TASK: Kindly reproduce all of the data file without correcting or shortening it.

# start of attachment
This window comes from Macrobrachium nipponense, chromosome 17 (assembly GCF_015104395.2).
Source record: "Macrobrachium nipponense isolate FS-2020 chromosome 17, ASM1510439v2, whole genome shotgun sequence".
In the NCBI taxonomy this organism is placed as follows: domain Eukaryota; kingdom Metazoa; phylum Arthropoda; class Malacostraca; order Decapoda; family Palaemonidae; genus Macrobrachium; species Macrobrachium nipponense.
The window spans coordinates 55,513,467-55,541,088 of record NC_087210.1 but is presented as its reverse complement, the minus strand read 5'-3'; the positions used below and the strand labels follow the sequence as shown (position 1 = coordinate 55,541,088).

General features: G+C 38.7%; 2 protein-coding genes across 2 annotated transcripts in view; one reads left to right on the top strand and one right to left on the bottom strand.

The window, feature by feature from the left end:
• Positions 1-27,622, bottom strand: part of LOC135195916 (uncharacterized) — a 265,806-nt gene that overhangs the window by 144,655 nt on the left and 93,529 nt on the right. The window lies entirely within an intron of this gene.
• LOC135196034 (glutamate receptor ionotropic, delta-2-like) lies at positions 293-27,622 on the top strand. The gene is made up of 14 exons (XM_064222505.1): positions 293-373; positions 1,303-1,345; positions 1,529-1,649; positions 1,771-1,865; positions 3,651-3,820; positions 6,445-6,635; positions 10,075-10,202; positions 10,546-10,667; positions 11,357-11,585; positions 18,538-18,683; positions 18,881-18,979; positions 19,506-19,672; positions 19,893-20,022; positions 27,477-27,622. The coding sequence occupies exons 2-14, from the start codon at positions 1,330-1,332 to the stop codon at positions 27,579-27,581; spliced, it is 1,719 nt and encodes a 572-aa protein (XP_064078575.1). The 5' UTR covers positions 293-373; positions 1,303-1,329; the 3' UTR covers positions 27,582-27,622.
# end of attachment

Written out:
This window comes from Macrobrachium nipponense, chromosome 17 (assembly GCF_015104395.2).
Source record: "Macrobrachium nipponense isolate FS-2020 chromosome 17, ASM1510439v2, whole genome shotgun sequence".
In the NCBI taxonomy this organism is placed as follows: domain Eukaryota; kingdom Metazoa; phylum Arthropoda; class Malacostraca; order Decapoda; family Palaemonidae; genus Macrobrachium; species Macrobrachium nipponense.
The window spans coordinates 55,513,467-55,541,088 of record NC_087210.1 but is presented as its reverse complement, the minus strand read 5'-3'; the positions used below and the strand labels follow the sequence as shown (position 1 = coordinate 55,541,088).

General features: G+C 38.7%; 2 protein-coding genes across 2 annotated transcripts in view; one reads left to right on the top strand and one right to left on the bottom strand.

The window, feature by feature from the left end:
• Positions 1-27,622, bottom strand: part of LOC135195916 (uncharacterized) — a 265,806-nt gene that overhangs the window by 144,655 nt on the left and 93,529 nt on the right. The window lies entirely within an intron of this gene.
• LOC135196034 (glutamate receptor ionotropic, delta-2-like) lies at positions 293-27,622 on the top strand. The gene is made up of 14 exons (XM_064222505.1): positions 293-373; positions 1,303-1,345; positions 1,529-1,649; positions 1,771-1,865; positions 3,651-3,820; positions 6,445-6,635; positions 10,075-10,202; positions 10,546-10,667; positions 11,357-11,585; positions 18,538-18,683; positions 18,881-18,979; positions 19,506-19,672; positions 19,893-20,022; positions 27,477-27,622. The coding sequence occupies exons 2-14, from the start codon at positions 1,330-1,332 to the stop codon at positions 27,579-27,581; spliced, it is 1,719 nt and encodes a 572-aa protein (XP_064078575.1). The 5' UTR covers positions 293-373; positions 1,303-1,329; the 3' UTR covers positions 27,582-27,622.